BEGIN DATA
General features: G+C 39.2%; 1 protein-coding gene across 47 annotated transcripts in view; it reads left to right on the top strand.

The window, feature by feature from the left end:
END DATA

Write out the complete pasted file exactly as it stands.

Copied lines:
General features: G+C 39.2%; 1 protein-coding gene across 47 annotated transcripts in view; it reads left to right on the top strand.

The window, feature by feature from the left end: